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I was gardening when I saw this caterpillar on my curry plant. Since it was a small plant, I didn't want the fresh leaves to be eaten up by the caterpillar. However, upon touching it, I saw this! It was an incredible display and I dashed inside my house to bring my camera! Image taken with a Tamron 90mm macro lens on a Nikon D7000.
The Tailed Jay (Graphium agamemnon) is a predominantly green and black tropical butterfly that belongs to the swallowtail family. The butterfly is also called Green Spotted Triangle, Tailed Green Jay or the Green Triangle. It is a common, non-threatened species native to India, Sri Lanka through Southeast Asia and into Australia. Several geographic races are recognized.
Southern India to Saurashtra, Northern India (Kumaon to Assam), Nepal, Sri Lanka, Andamans, Nicobars, Bangladesh, Brunei, Myanmar, Thailand, Laos, Kampuchea, southern China (including Hainan), Taiwan, South East Asia to New Guinea, Bougainville, Solomon Islands, and Australia (northern Queensland).
Underside: fuliginous brown or brownish-black, more or less suffused with pink along the costal margin, on apical area and along the outer margin of the discal markings on the fore wing, broadly along the dorsal and terminal margins and at base on interspaces 6 and 7 on the hind wing; markings similar to those on the upperside but less clearly defined and somewhat more grey in tint. Hind wing black, inwardly red-margined spots superposed on the pink area in interspaces 6 and 7. cilia very narrow, pale pink. Antennae, head, thorax and abdomen black, thorax above and the abdomen on the sides streaked with greenish grey; beneath: ochreous grey touched on the thorax with pink.
Female similar, but with a streak of greenish white along the dorsal margin on both upper and under sides.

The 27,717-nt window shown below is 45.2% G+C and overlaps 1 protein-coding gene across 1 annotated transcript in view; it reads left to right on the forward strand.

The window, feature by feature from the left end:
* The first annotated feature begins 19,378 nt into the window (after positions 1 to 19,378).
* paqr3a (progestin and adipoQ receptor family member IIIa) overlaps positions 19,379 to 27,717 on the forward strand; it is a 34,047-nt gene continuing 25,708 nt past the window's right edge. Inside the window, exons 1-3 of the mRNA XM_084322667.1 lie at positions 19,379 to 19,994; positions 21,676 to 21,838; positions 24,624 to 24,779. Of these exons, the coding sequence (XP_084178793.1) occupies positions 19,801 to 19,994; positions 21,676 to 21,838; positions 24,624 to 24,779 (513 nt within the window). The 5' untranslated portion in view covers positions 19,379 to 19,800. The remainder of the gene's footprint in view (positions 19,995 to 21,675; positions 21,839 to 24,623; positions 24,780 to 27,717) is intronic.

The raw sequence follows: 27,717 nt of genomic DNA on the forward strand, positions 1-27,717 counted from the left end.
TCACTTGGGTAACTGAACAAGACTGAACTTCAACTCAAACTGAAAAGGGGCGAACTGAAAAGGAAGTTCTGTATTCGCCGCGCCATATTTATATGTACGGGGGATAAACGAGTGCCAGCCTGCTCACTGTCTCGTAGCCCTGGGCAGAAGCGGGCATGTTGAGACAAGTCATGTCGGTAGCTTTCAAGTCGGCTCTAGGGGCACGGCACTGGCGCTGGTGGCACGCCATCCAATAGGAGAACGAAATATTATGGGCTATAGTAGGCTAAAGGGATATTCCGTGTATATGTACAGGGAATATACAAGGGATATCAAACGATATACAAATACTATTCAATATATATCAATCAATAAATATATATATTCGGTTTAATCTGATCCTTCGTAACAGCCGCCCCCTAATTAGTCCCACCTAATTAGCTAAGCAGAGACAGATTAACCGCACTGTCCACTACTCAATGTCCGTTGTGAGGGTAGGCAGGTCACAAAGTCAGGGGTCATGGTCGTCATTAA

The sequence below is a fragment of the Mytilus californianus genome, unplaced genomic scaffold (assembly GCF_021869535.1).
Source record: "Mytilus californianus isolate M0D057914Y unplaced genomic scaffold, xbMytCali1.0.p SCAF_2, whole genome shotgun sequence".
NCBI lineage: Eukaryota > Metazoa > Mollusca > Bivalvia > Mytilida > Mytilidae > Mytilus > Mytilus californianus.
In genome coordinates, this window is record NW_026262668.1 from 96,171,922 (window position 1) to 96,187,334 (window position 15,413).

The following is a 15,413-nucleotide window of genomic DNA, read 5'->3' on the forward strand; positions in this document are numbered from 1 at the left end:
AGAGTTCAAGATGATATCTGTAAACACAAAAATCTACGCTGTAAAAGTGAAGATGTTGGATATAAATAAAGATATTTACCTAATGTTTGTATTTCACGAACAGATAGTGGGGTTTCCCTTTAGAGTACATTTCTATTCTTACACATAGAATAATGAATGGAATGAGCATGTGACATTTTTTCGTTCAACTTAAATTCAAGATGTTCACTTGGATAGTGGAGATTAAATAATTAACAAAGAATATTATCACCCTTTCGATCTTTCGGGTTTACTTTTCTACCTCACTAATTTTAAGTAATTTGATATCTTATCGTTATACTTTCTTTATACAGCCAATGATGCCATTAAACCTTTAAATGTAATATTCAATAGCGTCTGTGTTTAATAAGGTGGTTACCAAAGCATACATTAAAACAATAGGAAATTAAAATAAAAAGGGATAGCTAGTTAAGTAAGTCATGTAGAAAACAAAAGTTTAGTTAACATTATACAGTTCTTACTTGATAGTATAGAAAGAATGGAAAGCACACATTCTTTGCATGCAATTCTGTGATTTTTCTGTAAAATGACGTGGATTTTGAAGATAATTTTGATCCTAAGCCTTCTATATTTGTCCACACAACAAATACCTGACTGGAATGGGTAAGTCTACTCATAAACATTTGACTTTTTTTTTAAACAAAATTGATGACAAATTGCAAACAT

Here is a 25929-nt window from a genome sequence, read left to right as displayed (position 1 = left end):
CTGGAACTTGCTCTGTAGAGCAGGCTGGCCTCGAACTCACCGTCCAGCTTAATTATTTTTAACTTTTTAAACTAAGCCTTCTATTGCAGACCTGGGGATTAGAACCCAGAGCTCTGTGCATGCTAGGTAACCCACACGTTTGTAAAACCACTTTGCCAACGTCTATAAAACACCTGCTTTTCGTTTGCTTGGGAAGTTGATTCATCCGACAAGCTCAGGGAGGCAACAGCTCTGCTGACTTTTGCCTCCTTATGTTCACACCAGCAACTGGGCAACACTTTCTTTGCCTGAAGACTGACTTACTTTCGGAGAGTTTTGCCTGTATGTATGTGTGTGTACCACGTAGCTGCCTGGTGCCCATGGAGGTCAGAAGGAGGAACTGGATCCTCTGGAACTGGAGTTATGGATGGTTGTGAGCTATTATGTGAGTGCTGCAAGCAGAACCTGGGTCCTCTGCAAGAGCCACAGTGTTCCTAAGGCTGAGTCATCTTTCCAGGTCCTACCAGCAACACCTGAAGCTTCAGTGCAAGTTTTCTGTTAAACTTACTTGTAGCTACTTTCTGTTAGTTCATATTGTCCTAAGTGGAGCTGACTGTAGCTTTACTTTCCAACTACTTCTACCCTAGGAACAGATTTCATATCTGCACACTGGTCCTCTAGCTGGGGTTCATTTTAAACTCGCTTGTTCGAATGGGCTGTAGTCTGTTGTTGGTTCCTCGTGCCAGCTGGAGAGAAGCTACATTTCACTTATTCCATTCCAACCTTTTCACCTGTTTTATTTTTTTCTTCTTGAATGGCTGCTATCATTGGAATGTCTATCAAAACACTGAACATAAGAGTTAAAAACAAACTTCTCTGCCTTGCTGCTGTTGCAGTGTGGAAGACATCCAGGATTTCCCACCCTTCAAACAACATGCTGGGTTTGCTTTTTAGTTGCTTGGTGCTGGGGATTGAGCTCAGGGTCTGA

Race decoratus is found in the Andaman and Nicobar Islands and is very similar to the typical form, from which it can be distinguished as follows : Upperside green spots smaller, especially the discal series on the fore wing. Underside hind wing : the red postcostal spot is relatively small but the red part has much increased against the black part; besides the large red anal mark and the mark before the first disco-cellular veinlet, there is a large red spot in the lower median cellule [interspace 2], a smaller red spot in each of the three preceding cellules [interspaces 3, 4, 5] and a streak-like spot at the base of the lower median cellule.
Once found primarily close to wooded country where there is a fairly heavy rainfall, the Tailed Jay is now very common at low elevations and regularly seen in gardens and urban areas due to its foodplant, Polyalthia longifolia (False Ashoka or Mast Tree), being widely used as an ornamental tree.
Taken from Bangalore, India
This photo is taken in Bangalore University Jnanabharti Campus , Bangalore.
feeding on Leea asiatica, Mecca of the insect world!
Taken from Payyanur, Kerala
[EXPLORED] 155th have been to explore... Thanks to all
Aambyvalley Rd.,Off Lonavala,Mah.,India
photo credit:Vaibhav G.